SUMMARY OF THE INVENTION

It is accordingly an object of the invention to provide a semiconductor memory configuration and a DRAM configuration which overcome the above-mentioned disadvantages of the prior art apparatus of this general type.

In particular, it is an object of the invention, in a departure from the prior art, to provide a semiconductor memory configuration in which the isolation transistors have a lower reverse current in conjunction with a high active current.

With the foregoing and other objects in view there is provided, in accordance with the invention, a semiconductor memory configuration, including: a plurality of word lines; a plurality of bit lines; and a memory cell array including a plurality of memory cells configured in a matrix between the plurality of the word lines and the plurality of the bit lines. Each one of the memory cells includes a storage capacitor and an isolation transistor formed as a bipolar transistor.

In accordance with an added feature of the invention, each one of the memory cells includes a storage node connecting the storage capacitor thereof to the isolation transistor thereof; and in each one of the memory cells, the storage capacitor thereof is connected to a respective one of the plurality of the bit lines.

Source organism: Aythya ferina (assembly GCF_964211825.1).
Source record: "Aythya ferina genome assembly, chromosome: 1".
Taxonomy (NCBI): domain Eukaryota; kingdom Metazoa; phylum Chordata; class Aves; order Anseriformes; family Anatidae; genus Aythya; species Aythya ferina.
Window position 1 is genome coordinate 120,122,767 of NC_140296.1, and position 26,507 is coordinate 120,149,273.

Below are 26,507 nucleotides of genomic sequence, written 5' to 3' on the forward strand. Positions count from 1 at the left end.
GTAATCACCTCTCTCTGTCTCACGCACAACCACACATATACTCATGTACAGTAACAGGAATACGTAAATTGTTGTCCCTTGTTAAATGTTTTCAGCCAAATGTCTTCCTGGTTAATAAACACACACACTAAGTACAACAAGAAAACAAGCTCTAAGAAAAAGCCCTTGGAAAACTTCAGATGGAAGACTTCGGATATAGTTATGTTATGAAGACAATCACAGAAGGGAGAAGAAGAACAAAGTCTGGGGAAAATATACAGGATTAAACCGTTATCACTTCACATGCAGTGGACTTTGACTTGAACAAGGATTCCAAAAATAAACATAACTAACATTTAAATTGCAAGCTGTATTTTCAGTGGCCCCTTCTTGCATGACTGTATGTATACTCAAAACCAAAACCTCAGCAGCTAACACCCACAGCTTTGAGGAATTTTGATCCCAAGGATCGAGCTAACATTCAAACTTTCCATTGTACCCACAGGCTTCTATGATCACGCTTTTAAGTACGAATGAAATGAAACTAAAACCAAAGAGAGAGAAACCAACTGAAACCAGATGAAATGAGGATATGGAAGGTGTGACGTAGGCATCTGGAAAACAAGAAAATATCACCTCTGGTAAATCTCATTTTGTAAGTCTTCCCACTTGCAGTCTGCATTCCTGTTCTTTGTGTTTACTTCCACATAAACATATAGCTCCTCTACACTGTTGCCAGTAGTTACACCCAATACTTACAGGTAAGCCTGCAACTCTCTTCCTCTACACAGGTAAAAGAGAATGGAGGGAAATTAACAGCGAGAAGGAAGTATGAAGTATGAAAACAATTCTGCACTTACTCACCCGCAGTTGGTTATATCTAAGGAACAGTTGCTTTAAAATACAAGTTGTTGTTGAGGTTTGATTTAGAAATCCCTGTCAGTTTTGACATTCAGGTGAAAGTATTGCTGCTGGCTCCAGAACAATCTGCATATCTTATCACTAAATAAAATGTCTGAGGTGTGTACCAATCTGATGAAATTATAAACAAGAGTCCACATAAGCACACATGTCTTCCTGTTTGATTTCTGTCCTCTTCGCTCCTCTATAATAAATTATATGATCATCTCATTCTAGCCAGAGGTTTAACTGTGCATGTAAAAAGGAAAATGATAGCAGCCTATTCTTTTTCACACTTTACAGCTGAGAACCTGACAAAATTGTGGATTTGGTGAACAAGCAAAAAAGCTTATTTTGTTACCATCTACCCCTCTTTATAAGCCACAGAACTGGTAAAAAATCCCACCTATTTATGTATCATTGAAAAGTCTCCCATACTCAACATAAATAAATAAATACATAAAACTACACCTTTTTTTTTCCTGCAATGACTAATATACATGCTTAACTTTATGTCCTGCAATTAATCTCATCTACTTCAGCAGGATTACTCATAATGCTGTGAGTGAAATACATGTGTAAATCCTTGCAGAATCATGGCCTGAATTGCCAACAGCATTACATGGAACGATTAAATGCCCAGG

In accordance with an additional feature of the invention, in each one of the memory cells, the isolation transistor thereof has: a base connected to a respective one of the plurality of the word lines, an emitter for being held at a plate potential, and a collector that is connected to the storage node thereof.

In accordance with another feature of the invention, the storage capacitor of each one the memory cells has a high-epsilon insulator.

In accordance with a further feature of the invention, the high-epsilon insulator includes BST.

In accordance with a further added feature of the invention, the bipolar transistor of each one of the memory cells is an npn transistor.

In accordance with a further additional feature of the invention, each one of the word lines is formed by a doped semiconductor region.

In accordance with an added feature of the invention, there is provided, a doped semiconductor region for feeding a plate potential therethrough.